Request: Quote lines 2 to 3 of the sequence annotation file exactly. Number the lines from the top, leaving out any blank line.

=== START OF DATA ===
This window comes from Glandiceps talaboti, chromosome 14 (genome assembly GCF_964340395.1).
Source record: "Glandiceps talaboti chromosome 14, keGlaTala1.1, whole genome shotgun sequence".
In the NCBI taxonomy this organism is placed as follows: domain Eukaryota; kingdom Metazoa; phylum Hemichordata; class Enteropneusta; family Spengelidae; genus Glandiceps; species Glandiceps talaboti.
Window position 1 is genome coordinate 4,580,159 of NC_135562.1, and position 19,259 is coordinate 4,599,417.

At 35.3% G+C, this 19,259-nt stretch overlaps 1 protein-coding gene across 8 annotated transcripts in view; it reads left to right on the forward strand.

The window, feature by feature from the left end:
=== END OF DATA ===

Source record: "Glandiceps talaboti chromosome 14, keGlaTala1.1, whole genome shotgun sequence".
In the NCBI taxonomy this organism is placed as follows: domain Eukaryota; kingdom Metazoa; phylum Hemichordata; class Enteropneusta; family Spengelidae; genus Glandiceps; species Glandiceps talaboti.